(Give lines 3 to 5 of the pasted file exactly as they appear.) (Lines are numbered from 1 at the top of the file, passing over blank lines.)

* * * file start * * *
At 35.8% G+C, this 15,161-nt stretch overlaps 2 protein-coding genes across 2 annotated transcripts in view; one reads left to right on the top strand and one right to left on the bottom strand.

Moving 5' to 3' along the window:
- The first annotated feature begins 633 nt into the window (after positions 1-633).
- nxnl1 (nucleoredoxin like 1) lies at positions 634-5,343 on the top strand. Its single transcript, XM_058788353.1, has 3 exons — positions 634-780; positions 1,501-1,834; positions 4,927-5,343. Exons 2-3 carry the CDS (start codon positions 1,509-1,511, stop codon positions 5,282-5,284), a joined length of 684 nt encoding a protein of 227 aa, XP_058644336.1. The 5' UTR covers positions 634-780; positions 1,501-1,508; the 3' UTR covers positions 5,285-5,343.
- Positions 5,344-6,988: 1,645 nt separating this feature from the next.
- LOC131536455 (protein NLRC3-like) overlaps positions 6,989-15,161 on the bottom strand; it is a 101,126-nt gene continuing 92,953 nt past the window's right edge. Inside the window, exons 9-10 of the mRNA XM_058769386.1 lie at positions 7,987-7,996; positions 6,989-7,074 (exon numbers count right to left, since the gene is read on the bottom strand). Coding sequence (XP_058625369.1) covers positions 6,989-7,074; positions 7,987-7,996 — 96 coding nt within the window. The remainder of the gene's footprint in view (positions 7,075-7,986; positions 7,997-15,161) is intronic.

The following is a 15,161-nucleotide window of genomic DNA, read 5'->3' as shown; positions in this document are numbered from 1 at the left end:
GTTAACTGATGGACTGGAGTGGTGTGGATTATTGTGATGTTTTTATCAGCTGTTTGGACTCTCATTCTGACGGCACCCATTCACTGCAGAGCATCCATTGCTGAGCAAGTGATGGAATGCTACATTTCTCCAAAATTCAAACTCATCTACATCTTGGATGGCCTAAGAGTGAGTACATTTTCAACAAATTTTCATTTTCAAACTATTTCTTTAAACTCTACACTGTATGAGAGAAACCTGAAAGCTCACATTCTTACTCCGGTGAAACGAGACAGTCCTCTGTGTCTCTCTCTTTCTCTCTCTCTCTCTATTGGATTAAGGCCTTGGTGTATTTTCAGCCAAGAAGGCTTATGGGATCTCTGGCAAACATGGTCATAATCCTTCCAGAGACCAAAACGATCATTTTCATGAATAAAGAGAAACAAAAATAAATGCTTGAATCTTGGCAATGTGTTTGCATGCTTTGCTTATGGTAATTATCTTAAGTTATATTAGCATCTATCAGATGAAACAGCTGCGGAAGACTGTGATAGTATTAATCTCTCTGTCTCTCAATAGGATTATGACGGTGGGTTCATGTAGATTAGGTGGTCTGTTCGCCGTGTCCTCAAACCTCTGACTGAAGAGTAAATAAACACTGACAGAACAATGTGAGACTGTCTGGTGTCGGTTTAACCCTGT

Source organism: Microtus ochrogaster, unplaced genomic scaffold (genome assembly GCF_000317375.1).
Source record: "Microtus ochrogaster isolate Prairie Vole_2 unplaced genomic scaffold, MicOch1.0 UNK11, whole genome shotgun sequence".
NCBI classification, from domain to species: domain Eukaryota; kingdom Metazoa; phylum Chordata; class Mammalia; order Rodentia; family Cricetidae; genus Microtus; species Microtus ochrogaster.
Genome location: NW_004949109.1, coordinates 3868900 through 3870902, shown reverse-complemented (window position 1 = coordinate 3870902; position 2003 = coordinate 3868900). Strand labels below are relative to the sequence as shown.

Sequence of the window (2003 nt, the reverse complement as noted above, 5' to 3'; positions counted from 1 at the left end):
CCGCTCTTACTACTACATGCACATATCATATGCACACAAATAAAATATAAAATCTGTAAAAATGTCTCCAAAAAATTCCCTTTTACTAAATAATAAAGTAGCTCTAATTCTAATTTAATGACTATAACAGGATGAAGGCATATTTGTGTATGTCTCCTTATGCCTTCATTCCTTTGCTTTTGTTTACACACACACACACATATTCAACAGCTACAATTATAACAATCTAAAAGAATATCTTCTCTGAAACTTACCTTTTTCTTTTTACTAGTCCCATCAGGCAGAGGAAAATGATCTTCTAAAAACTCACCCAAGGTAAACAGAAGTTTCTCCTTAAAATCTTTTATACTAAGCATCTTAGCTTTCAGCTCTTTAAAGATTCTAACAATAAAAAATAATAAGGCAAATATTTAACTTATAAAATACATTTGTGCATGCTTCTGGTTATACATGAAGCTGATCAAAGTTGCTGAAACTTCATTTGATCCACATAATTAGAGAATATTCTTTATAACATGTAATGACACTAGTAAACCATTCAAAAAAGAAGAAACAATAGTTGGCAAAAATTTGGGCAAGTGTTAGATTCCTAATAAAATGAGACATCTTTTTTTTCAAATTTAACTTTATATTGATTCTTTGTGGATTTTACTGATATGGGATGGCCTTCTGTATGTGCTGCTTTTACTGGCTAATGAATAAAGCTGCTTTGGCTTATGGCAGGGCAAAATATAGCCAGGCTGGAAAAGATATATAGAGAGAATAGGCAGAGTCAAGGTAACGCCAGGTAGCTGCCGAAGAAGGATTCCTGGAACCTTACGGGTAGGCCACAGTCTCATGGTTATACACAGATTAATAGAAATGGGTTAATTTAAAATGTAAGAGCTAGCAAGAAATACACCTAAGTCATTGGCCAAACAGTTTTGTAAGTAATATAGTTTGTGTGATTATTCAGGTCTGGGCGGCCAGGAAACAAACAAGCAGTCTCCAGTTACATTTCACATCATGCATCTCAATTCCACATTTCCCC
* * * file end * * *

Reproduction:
- The first annotated feature begins 633 nt into the window (after positions 1-633).
- nxnl1 (nucleoredoxin like 1) lies at positions 634-5,343 on the top strand. Its single transcript, XM_058788353.1, has 3 exons — positions 634-780; positions 1,501-1,834; positions 4,927-5,343. Exons 2-3 carry the CDS (start codon positions 1,509-1,511, stop codon positions 5,282-5,284), a joined length of 684 nt encoding a protein of 227 aa, XP_058644336.1. The 5' UTR covers positions 634-780; positions 1,501-1,508; the 3' UTR covers positions 5,285-5,343.
- Positions 5,344-6,988: 1,645 nt separating this feature from the next.